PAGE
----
Students of human psychology need look no further than the fable of the tortoise and the hare to understand the situation today in the region’s leasing sector. In the waning years of the boom, a number of new entrants made valiant plays, but some appear to have had to pause to reconsider. Despite the aviation boom in the Middle East, few new major regional entrants into this esoteric business have come into existence and, of those that have, the 2008 bust clearly had a major negative impact.
Three players, DAE Capital, a unit of Dubai Aerospace Enterprise; Waha Capital, which is also from the UAE; and Kuwait’s Aviation Lease and Finance Co. (Alafco), were riding high in the boom, but the two UAE companies have suffered growing pains. “The Middle East lessors are a somewhat reduced group now,” said Dick Forsberg, head of strategy at Avolon Aerospace Leasing in Dublin. “Alafco would be the most active.”
The most profitable aircraft leasing company in the region today, Alafco is headquartered in Kuwait City. The company was founded in 1992 by Kuwait Airways Corp. (KAC) and acquired by Kuwait Finance House (KFH) in 2000. It was floated on the Kuwait Stock Exchange in 2006 and, today, 53.69 percent of Alafco is owned by KFH, 11.47 percent by KAC and the remainder by private investors.
Under the astute but understated leadership of chairman and general manager Ahmad Al Zabin, Alafco has grown steadily. In May, acting CEO Abulqasim Abdulghaffar Redha told an investment conference the company had owned 46 and managed three aircraft, all leased out, as well as having an order book of 117 units: 85 A320neos, 20 B737-8MAXs and 12 A350-900XWBs for lease in 2017-21. “Six A350-900s [are] already placed with Thai Airways for 12 years’ lease,” he said. “The company plans to acquire up to 15 narrowbody aircraft per year from 2013 to 2016 through sale and leaseback.”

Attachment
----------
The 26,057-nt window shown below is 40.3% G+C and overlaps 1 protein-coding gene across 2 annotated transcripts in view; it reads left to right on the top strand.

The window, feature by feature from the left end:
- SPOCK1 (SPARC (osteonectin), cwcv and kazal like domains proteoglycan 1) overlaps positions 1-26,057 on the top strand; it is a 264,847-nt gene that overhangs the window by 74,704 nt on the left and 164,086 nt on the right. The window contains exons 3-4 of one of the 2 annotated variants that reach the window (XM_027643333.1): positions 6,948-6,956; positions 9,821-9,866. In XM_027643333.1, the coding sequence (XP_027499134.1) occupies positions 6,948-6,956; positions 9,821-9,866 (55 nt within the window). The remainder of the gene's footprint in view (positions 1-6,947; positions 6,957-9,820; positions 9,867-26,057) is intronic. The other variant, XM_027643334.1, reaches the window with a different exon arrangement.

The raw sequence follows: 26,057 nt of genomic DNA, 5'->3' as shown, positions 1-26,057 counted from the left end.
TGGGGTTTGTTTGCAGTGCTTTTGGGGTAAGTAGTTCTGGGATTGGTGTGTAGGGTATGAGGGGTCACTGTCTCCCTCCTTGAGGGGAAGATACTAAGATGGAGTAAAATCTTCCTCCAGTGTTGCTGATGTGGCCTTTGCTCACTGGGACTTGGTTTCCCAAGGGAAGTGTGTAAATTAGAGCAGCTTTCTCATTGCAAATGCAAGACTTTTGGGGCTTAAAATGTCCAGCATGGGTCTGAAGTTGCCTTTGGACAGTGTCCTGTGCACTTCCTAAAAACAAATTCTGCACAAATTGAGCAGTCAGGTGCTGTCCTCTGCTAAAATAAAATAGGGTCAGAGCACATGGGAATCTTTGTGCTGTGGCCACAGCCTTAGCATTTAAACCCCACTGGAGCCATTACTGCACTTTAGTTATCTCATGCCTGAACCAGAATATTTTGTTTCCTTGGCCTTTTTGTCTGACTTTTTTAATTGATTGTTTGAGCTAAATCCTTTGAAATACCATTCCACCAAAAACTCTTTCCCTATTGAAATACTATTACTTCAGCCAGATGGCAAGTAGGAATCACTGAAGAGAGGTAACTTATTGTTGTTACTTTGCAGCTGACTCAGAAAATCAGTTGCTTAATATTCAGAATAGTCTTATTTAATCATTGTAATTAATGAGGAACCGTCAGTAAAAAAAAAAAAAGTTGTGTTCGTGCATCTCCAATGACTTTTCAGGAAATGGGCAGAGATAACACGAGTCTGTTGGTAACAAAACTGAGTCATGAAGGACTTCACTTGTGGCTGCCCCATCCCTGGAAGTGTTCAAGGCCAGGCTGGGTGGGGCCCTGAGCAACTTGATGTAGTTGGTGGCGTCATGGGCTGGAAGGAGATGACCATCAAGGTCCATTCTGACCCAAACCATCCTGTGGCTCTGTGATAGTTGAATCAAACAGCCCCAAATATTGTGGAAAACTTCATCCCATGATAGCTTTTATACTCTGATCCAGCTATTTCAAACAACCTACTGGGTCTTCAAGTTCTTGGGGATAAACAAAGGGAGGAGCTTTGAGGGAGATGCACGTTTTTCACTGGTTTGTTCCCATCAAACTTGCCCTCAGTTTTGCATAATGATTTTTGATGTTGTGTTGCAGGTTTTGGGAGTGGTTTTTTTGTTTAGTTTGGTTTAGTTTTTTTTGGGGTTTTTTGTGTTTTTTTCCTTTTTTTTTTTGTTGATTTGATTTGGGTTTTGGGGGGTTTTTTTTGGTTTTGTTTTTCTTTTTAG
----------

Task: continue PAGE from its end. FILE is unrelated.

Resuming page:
According to Ascend, Alafco is ranked fourth in the Middle East by aircraft orders, behind only the three large government-owned carriers–Emirates, Etihad and Qatar Airways. “Alafco has developed significant capability to manage the aircraft purchase and fleet-leasing process,” said Redha. The Asia Pacific and Middle East regions are expected to be home to most of Alafco’s ordered aircraft, he said. Alafco reported revenues of $194 million in 2012, and net profits of $90 million.
Alafco also stresses the importance of corporate governance. It was the first Kuwaiti company to comply with a new law by separating the positions of chairman and chief executive officer. The company is also studying the possibility of a secondary listing on a foreign stock exchange. “Alafco is doing well. It’s a mature player, and has been around for quite a few years,” noted Richard Aboulafia, vice president analysis at Teal Group of Fairfax, Virginia.
The other major players in the Gulf fared less well in the downturn. DAE Capital appears to be on the mend, having added four aircraft to its fleet in 2012, thus bringing the total to 51–20 widebodies and 31 narrowbodies, according to Aircraft Finance Report 2013. These include nine Boeing 777s and 11 A330-200s. DAE Capital appears to be keeping a low profile, however.